Two years after submerging a data center off the Orkney archipelago in northern Scotland in a project to save on the energy used to cool the servers on land, Microsoft finally retrieved the cylinder holding the computers to study the results of the experiment, the company announced Monday.
Consisting of a 40-foot- (12.2-meter-) long white cylinder containing 864 servers – enough to store 5 million movies – the data center was submerged in June 2018 as an experimental test for alternative cooling solutions for data centers.
The goal of the experiment was to assess the viability of building data centers underwater and make use of free access to cooling – which is one of the biggest costs for land-based data centers. It is also far quicker to deploy a data center offshore than build one on land.
The downside is that if the computers on board break, they cannot be repaired. The data center is also very small compared to the giant warehouses used to store the world's information.
But according to Microsoft, its latest test proved underwater data centers were not only better solutions for cooling, but they offered improved reliability as well.
After the watertight steel tube was retrieved from the seabed and given a power wash to remove barnacles and algae from its surface, Microsoft engineers unsealed the cylinder to study the conditions inside.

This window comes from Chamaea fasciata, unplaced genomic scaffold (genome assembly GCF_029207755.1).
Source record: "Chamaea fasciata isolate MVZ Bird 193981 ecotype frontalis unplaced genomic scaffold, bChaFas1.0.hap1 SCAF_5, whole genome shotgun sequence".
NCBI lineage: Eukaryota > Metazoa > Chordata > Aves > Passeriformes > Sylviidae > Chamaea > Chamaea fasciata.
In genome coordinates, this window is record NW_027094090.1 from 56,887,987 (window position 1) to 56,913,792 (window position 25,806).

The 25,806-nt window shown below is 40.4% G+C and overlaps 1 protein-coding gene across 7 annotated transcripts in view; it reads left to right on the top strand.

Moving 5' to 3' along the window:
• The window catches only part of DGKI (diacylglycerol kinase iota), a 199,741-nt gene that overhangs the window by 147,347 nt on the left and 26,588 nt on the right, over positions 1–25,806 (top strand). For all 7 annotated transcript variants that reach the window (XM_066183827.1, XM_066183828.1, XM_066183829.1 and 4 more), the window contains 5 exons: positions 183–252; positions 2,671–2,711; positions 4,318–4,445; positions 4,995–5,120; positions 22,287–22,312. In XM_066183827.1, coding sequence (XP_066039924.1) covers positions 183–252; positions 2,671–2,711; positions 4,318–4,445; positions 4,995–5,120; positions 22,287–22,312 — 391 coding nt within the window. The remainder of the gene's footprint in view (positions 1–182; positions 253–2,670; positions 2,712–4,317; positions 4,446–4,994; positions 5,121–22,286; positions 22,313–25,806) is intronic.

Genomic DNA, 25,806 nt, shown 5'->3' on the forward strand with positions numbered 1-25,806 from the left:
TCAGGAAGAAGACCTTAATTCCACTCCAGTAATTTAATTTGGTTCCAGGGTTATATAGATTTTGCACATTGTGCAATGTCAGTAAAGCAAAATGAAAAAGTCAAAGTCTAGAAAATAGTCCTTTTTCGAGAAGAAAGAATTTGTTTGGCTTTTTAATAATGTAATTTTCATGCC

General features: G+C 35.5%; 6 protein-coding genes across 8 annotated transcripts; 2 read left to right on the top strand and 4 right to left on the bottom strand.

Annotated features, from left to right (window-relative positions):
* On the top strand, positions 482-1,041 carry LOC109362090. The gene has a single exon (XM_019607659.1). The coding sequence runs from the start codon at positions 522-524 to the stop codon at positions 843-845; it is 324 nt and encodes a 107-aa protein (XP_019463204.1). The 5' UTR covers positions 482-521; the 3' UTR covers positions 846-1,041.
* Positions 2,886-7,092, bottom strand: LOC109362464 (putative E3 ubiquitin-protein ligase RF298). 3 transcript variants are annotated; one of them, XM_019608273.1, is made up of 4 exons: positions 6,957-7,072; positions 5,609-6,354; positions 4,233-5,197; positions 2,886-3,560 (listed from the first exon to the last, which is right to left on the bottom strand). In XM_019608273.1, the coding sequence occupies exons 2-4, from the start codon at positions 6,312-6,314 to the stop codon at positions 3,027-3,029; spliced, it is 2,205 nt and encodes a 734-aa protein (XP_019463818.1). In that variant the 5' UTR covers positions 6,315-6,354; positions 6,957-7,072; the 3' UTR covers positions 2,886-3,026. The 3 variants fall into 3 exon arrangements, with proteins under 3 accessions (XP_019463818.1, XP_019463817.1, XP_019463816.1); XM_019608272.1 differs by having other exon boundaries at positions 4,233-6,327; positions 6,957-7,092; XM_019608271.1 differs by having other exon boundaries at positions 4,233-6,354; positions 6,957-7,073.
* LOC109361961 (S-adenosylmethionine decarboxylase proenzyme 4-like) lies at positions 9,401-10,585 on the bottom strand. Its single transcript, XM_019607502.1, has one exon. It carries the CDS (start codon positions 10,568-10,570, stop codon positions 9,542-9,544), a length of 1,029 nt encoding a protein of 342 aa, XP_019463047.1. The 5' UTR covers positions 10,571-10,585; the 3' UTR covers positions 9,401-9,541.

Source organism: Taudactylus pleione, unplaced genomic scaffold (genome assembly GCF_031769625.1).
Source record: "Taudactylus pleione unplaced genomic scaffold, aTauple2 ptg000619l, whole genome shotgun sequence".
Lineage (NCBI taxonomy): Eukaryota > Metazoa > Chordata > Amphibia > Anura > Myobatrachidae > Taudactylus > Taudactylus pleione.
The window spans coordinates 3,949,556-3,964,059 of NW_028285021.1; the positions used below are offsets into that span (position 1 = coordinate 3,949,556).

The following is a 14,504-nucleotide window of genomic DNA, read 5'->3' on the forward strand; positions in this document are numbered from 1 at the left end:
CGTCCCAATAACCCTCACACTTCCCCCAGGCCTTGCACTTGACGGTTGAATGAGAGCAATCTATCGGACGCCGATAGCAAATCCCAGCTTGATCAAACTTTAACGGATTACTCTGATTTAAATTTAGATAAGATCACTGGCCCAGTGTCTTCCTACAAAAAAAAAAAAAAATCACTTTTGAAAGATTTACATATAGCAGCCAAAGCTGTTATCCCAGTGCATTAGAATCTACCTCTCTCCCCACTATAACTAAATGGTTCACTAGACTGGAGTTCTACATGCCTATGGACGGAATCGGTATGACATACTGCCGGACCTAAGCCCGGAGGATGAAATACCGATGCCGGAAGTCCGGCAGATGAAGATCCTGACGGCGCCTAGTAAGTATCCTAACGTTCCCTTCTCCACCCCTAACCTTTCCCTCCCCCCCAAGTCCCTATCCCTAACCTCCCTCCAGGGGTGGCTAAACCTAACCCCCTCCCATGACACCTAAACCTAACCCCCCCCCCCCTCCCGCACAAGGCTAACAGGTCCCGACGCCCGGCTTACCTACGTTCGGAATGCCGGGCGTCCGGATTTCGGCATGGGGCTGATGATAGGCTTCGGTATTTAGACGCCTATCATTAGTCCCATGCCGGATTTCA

“The team hypothesized that a sealed container on the ocean floor could provide ways to improve the overall reliability of data centers. On land, corrosion from oxygen and humidity, temperature fluctuations and bumps and jostles from people who replace broken components are all variables that can contribute to equipment failure. The Northern Isles deployment confirmed their hypothesis, which could have implications for datacenters on land,” Microsoft said.
According to Microsoft, preliminary analysis revealed a failure rate of one-eight compared to on land data servers.
While Microsoft’s two-year experiment offered valuable insights for alternative solutions, the long-term effects and scalability of underwater data centers are yet to be determined.